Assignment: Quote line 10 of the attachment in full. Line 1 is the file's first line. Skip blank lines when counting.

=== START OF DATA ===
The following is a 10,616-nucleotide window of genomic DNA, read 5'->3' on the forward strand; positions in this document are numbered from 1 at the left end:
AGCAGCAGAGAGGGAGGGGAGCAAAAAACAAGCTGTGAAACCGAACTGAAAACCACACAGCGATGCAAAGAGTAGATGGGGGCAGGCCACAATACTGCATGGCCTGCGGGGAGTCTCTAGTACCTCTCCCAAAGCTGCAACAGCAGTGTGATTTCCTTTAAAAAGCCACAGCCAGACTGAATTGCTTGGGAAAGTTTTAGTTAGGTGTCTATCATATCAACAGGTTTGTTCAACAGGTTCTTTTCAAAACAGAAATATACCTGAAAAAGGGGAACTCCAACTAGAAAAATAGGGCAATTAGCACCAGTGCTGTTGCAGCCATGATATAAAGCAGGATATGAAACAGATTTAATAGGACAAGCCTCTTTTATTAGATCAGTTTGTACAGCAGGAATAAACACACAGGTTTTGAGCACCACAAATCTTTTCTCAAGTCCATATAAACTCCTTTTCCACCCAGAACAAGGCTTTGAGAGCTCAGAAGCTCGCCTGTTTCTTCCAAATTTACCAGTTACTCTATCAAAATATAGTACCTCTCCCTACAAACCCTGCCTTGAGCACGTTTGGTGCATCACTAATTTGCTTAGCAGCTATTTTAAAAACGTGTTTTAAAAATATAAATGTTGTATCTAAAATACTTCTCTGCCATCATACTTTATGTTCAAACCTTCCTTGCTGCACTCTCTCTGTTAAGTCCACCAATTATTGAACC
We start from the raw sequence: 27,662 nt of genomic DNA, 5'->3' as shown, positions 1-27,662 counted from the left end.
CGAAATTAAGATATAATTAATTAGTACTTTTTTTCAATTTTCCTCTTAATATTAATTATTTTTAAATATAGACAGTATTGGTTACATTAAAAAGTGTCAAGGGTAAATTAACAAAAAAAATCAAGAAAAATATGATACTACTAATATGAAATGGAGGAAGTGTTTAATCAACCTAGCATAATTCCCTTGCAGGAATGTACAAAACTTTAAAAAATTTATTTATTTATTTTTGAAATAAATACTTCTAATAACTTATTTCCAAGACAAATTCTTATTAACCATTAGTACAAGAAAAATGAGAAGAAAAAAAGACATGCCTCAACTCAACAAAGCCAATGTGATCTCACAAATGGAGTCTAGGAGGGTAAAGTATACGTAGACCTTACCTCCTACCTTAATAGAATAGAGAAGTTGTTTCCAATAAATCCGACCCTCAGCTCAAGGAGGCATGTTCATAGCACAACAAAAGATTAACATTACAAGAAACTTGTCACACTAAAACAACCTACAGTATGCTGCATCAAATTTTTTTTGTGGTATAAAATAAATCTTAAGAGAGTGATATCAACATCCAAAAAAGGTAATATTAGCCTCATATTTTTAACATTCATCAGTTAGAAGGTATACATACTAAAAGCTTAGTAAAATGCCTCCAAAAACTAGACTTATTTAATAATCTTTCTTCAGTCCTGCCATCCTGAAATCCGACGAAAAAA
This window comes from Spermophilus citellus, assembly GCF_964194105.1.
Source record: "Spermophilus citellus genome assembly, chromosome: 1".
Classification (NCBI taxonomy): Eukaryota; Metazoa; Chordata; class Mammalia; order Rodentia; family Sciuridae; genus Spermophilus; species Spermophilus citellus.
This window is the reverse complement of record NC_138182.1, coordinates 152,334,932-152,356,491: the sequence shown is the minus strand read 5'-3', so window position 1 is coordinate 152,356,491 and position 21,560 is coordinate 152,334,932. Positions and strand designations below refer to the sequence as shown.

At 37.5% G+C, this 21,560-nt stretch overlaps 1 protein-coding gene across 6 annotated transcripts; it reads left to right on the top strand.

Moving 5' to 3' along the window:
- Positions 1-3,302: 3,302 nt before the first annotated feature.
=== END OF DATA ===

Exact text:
Moving 5' to 3' along the window: